The brown tissue that signals blossom end rot in tomatoes is a major problem for large producers and home gardeners, but a Purdue University researcher has unknowingly had the answer to significantly lowering occurrences of the disease sitting on a shelf for 20 years.
In the early 1990s, horticulture professor Avtar Handa developed a transgenic tomato with a thicker juice that yields 10 percent more tomato paste than parental, non-engineered tomatoes. He said large commercial producers were interested but weren't ready to bring a transgenic tomato on the market, especially with the regulatory approval process that was required. So the research findings were published and the seeds stored away.
About two years ago, researchers at the University of California-Davis asked Handa for seeds from this tomato line. They were particularly interested in Handa's observations about how the tomatoes stored calcium, as several fruit diseases are thought to be caused by calcium deficiency. In particular, blossom end rot results in dark, softened spots on the end of tomatoes.
"Calcium is difficult to move from the soil into the plant," Handa said. "It is a major problem in tomatoes and many other fruit crops."
Handa shared his seeds with Elizabeth Mitcham, a post-harvest pomologist, and Sergio Tonetto de Freitas, formerly a doctoral student and now a postdoctoral researcher, both at UC Davis. They found that Handa's tomato plants essentially allow more calcium to be free and mobile in tomato cells, significantly reducing the occurrence of blossom end rot. According to the findings, published in the early online version of The Plant Journal, about 80 percent of wild-type tomatoes will suffer from blossom end rot in conditions conducive to the disease. Under similar conditions, only 30 percent of Handa's transgenic tomatoes develop blossom end rot.
"It's a significant decrease - more than twofold," Mitcham said.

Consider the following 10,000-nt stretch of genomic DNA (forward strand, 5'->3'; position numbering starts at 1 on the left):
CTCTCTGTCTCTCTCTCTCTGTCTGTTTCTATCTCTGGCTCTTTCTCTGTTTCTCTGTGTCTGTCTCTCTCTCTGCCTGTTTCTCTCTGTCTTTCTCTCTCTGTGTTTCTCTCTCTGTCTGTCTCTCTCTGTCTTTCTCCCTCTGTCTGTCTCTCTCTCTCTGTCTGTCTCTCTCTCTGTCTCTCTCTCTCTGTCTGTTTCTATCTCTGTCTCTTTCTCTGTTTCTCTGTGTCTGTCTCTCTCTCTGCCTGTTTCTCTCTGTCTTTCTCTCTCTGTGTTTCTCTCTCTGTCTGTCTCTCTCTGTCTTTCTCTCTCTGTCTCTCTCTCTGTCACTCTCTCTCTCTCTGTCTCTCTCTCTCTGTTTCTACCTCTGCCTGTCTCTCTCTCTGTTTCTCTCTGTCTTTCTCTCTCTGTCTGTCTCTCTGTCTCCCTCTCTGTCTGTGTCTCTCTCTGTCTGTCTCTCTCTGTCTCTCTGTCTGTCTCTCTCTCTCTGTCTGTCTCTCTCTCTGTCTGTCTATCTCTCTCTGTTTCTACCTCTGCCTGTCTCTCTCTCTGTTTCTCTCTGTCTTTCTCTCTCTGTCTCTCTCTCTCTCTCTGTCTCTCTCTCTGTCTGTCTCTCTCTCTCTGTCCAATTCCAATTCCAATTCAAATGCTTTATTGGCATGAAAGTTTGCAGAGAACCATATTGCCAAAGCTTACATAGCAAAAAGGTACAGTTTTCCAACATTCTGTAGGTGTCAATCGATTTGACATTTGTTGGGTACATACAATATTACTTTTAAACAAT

Non-engineered tomatoes produce high levels of an enzyme called pectin methylesterases, which creates free carboxylic acids in fruit cell walls. These acids bind calcium and immobilize it in the fruit, Handa said.
"If you have a lot of pectin methylesterase activity, much of the calcium in the cells becomes bound to the cell wall," Mitcham said. "That calcium is then unavailable to protect the cell membrane and prevent these physiological disorders."
Handa's strategy for producing thicker juices involved silencing pectin methylesterase production in a transgenic tomato, greatly reducing the binding sites for calcium within the fruit cell walls. That allowed the calcium to be used in other parts of the tomato's cells.
"Freed-up calcium from cell walls likely overcomes the underlying cause of blossom end rot," Handa said.
Mitcham will continue to study the mechanisms that cause blossom end rot in tomatoes, as well as how pectin methylesterases and calcium may play roles in other plant diseases thought to be caused by calcium deficiencies, including in apples, lettuce, peppers and watermelons.
Handa said this development, and the fact transgenic plants have become more common, might get tomato producers interested in the tomato genotype he developed more than 20 years ago.
"We're coming to a time when people are starting to use genetically modified crops," Handa said. "The technology is matured and dependable and ready to be used now."
The U.S. Department of Agriculture, a CAPES Foundation and Fulbright Program scholarship funded the research.